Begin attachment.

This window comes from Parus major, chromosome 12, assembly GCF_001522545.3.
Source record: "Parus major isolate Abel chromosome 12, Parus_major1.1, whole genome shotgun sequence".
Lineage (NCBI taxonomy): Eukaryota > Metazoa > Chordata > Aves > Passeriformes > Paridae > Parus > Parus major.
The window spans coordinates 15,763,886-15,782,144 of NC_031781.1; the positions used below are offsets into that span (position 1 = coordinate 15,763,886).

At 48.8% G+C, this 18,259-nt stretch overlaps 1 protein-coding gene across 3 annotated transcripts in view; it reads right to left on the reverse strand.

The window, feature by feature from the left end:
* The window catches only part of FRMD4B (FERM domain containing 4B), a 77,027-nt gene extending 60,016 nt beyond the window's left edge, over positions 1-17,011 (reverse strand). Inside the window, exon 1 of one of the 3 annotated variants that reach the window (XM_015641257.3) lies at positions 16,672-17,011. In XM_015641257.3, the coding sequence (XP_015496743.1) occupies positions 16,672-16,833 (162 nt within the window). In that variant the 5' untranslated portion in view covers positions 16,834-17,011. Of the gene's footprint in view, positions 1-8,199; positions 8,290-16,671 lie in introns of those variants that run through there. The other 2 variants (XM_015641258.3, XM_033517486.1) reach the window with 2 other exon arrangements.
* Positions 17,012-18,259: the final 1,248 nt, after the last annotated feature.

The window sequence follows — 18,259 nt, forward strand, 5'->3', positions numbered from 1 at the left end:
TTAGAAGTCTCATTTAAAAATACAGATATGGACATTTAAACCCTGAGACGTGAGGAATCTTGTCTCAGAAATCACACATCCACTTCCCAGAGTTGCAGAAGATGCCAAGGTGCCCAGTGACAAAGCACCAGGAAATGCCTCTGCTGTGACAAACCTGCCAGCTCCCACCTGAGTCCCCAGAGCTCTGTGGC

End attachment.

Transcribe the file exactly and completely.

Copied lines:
This window comes from Parus major, chromosome 12, assembly GCF_001522545.3.
Source record: "Parus major isolate Abel chromosome 12, Parus_major1.1, whole genome shotgun sequence".
Lineage (NCBI taxonomy): Eukaryota > Metazoa > Chordata > Aves > Passeriformes > Paridae > Parus > Parus major.
The window spans coordinates 15,763,886-15,782,144 of NC_031781.1; the positions used below are offsets into that span (position 1 = coordinate 15,763,886).

At 48.8% G+C, this 18,259-nt stretch overlaps 1 protein-coding gene across 3 annotated transcripts in view; it reads right to left on the reverse strand.

The window, feature by feature from the left end:
* The window catches only part of FRMD4B (FERM domain containing 4B), a 77,027-nt gene extending 60,016 nt beyond the window's left edge, over positions 1-17,011 (reverse strand). Inside the window, exon 1 of one of the 3 annotated variants that reach the window (XM_015641257.3) lies at positions 16,672-17,011. In XM_015641257.3, the coding sequence (XP_015496743.1) occupies positions 16,672-16,833 (162 nt within the window). In that variant the 5' untranslated portion in view covers positions 16,834-17,011. Of the gene's footprint in view, positions 1-8,199; positions 8,290-16,671 lie in introns of those variants that run through there. The other 2 variants (XM_015641258.3, XM_033517486.1) reach the window with 2 other exon arrangements.
* Positions 17,012-18,259: the final 1,248 nt, after the last annotated feature.

The window sequence follows — 18,259 nt, forward strand, 5'->3', positions numbered from 1 at the left end:
TTAGAAGTCTCATTTAAAAATACAGATATGGACATTTAAACCCTGAGACGTGAGGAATCTTGTCTCAGAAATCACACATCCACTTCCCAGAGTTGCAGAAGATGCCAAGGTGCCCAGTGACAAAGCACCAGGAAATGCCTCTGCTGTGACAAACCTGCCAGCTCCCACCTGAGTCCCCAGAGCTCTGTGGC